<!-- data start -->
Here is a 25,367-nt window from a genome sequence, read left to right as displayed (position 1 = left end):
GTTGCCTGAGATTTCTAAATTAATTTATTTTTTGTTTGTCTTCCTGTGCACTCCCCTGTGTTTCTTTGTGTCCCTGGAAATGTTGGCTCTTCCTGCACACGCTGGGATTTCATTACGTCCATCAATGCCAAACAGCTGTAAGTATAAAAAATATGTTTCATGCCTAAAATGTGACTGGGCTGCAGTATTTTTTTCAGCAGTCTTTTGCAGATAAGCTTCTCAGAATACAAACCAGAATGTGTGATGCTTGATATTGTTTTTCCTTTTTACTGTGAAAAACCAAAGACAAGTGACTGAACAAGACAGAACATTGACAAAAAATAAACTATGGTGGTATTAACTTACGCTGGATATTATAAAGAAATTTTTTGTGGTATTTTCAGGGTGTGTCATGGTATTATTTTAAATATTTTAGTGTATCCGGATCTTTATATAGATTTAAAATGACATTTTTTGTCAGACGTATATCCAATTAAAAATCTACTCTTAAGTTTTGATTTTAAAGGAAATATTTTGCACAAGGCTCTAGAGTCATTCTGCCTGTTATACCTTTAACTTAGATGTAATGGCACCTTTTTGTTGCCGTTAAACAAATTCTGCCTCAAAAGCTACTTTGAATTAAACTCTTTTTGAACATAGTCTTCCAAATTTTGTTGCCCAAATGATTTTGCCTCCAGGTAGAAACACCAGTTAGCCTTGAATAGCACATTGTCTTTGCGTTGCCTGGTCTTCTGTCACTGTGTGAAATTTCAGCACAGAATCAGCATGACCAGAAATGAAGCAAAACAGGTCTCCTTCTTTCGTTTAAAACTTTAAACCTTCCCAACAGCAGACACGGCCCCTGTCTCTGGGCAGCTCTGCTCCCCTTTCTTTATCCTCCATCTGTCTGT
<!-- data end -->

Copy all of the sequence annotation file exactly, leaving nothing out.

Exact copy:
Here is a 25,367-nt window from a genome sequence, read left to right as displayed (position 1 = left end):
GTTGCCTGAGATTTCTAAATTAATTTATTTTTTGTTTGTCTTCCTGTGCACTCCCCTGTGTTTCTTTGTGTCCCTGGAAATGTTGGCTCTTCCTGCACACGCTGGGATTTCATTACGTCCATCAATGCCAAACAGCTGTAAGTATAAAAAATATGTTTCATGCCTAAAATGTGACTGGGCTGCAGTATTTTTTTCAGCAGTCTTTTGCAGATAAGCTTCTCAGAATACAAACCAGAATGTGTGATGCTTGATATTGTTTTTCCTTTTTACTGTGAAAAACCAAAGACAAGTGACTGAACAAGACAGAACATTGACAAAAAATAAACTATGGTGGTATTAACTTACGCTGGATATTATAAAGAAATTTTTTGTGGTATTTTCAGGGTGTGTCATGGTATTATTTTAAATATTTTAGTGTATCCGGATCTTTATATAGATTTAAAATGACATTTTTTGTCAGACGTATATCCAATTAAAAATCTACTCTTAAGTTTTGATTTTAAAGGAAATATTTTGCACAAGGCTCTAGAGTCATTCTGCCTGTTATACCTTTAACTTAGATGTAATGGCACCTTTTTGTTGCCGTTAAACAAATTCTGCCTCAAAAGCTACTTTGAATTAAACTCTTTTTGAACATAGTCTTCCAAATTTTGTTGCCCAAATGATTTTGCCTCCAGGTAGAAACACCAGTTAGCCTTGAATAGCACATTGTCTTTGCGTTGCCTGGTCTTCTGTCACTGTGTGAAATTTCAGCACAGAATCAGCATGACCAGAAATGAAGCAAAACAGGTCTCCTTCTTTCGTTTAAAACTTTAAACCTTCCCAACAGCAGACACGGCCCCTGTCTCTGGGCAGCTCTGCTCCCCTTTCTTTATCCTCCATCTGTCTGT